The Q at Parkside

(for those for whom the Parkside Q is their hometrain)

News and Nonsense from the Brooklyn neighborhood of Lefferts and environs, or more specifically a neighborhood once known as Melrose Park. Sometimes called Lefferts Gardens. Or Prospect-Lefferts Gardens. Or PLG. Or North Flatbush. Or Caledonia (west of Ocean). Or West Pigtown. Across From Park Slope. Under Crown Heights. Near Drummer's Grove. The Side of the Park With the McDonalds. Jackie Robinson Town. Home of Lefferts Manor. West Wingate. Near Kings County Hospital. Or if you're coming from the airport in taxi, maybe just Flatbush is best.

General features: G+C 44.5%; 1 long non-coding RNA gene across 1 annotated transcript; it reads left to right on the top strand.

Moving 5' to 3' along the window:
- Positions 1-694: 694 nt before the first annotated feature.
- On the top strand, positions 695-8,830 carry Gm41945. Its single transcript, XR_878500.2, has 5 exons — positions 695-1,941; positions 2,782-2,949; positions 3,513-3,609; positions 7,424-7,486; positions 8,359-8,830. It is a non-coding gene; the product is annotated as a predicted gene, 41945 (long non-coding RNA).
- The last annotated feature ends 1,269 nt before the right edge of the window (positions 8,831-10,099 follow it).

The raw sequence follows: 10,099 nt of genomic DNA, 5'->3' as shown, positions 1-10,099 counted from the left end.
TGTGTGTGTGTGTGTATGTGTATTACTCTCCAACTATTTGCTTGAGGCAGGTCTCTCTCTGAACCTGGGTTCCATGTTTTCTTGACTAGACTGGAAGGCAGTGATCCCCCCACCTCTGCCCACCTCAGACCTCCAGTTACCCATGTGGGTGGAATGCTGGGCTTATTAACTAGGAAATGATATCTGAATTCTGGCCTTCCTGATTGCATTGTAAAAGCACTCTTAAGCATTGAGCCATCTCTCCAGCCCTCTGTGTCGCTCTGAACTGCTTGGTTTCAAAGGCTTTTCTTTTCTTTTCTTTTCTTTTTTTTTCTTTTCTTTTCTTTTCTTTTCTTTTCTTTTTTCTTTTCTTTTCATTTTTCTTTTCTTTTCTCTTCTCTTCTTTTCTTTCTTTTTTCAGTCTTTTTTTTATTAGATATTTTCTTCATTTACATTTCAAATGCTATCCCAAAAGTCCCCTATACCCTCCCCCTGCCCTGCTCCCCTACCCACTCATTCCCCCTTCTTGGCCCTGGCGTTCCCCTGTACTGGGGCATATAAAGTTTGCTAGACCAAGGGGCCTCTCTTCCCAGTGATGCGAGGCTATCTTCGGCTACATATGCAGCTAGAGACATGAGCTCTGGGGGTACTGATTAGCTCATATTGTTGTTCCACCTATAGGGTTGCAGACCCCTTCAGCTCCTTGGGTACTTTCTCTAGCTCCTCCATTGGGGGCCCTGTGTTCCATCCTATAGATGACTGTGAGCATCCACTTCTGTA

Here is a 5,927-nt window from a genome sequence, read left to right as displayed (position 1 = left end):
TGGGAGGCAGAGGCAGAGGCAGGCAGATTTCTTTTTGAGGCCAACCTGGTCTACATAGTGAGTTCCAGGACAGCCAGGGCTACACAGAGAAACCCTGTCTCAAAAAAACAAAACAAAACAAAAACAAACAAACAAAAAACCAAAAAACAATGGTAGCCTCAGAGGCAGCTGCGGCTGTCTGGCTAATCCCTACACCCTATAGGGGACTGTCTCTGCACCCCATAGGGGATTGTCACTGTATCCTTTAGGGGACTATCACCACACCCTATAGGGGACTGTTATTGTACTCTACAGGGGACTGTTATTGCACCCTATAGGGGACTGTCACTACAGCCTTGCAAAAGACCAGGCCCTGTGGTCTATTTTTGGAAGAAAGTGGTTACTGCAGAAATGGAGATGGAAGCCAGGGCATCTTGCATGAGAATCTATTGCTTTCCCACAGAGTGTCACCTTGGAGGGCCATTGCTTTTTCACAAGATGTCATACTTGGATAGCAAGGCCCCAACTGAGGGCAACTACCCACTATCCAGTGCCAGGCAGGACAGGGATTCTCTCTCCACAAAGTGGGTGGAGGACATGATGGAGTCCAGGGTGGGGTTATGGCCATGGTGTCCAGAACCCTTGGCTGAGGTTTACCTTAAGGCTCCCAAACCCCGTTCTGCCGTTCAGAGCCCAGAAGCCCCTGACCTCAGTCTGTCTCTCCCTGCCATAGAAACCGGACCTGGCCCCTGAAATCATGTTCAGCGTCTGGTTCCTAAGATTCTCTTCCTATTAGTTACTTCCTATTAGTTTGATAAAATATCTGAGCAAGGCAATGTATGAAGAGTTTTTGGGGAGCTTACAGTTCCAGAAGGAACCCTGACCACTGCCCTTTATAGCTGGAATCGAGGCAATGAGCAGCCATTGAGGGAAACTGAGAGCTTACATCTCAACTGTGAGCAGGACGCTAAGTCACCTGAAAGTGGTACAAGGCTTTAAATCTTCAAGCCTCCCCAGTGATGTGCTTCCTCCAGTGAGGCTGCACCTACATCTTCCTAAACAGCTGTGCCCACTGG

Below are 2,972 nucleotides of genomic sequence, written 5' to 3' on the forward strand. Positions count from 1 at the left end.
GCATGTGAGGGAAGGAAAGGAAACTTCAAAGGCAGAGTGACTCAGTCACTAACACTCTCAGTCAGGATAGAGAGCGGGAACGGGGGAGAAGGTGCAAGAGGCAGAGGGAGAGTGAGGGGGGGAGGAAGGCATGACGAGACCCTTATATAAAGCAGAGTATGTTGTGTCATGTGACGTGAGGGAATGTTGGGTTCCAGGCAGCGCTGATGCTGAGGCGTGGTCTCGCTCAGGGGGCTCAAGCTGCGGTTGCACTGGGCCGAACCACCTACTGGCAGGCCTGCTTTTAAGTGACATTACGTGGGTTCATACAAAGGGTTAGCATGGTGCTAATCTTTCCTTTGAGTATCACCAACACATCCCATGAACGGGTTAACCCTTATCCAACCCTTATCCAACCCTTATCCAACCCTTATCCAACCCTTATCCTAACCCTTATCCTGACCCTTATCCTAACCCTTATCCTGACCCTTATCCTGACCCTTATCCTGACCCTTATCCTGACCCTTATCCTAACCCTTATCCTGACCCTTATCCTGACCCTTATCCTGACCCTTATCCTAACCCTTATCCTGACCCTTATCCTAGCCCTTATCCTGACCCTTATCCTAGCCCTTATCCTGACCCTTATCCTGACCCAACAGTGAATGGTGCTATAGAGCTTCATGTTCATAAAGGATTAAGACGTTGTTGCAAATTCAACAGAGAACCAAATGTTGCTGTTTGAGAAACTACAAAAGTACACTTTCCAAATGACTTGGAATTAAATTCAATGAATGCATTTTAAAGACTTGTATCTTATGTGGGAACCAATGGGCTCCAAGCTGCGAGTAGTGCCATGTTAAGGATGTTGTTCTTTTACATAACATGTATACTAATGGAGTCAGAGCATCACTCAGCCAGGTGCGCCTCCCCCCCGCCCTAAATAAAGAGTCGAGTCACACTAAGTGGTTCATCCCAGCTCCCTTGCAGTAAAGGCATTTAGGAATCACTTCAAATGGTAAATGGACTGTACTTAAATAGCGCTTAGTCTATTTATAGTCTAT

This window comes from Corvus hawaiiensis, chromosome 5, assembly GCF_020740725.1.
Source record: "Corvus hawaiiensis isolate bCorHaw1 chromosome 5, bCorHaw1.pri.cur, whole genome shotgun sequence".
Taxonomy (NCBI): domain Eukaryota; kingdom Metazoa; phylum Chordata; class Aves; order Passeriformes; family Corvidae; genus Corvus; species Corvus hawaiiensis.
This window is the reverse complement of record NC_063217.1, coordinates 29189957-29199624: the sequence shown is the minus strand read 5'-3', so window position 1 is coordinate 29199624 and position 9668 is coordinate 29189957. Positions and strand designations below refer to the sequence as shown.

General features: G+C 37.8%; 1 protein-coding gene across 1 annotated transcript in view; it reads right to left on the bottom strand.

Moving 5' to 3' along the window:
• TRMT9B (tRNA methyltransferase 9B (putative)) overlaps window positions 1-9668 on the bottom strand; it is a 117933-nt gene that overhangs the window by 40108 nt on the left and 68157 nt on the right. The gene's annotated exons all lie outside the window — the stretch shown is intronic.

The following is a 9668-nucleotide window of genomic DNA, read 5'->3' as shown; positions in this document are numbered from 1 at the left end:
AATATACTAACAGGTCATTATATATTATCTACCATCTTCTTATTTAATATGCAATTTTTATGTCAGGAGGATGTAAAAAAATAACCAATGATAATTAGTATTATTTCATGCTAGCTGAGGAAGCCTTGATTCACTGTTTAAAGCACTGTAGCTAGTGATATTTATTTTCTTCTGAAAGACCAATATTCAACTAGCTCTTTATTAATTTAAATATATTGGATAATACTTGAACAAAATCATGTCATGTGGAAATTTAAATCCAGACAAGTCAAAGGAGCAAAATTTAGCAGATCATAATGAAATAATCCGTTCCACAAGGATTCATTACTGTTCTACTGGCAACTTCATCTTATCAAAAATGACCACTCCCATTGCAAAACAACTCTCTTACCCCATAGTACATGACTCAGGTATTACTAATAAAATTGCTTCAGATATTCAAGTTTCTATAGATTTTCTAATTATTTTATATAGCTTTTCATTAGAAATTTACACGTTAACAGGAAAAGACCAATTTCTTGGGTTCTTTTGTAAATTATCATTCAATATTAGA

Tuesday, May 7, 2013

The Q's School Tool: Part 6: Rocket Scientists Agree: It Ain't Rocket Science

First come the middle-classers, then come the researchers. Jennifer Burns Stillman is a PhD research analyst employed by the NYC DOE in its "Office of Innovation," a term that sounds like a bit of an Orwellian oxymoron. Why not "Bureau of New Ideas" or "Department of Interdepartmental Innovation Diagnostics and Achievement Coordination?" (I mean, does anyone ever actually think about how these things sound to the outside world? At my job, once a month I have to log in to the federal governments Payment Management System, using it's acronym. Once a month. Unbelievable...)

Back to the PhD in question.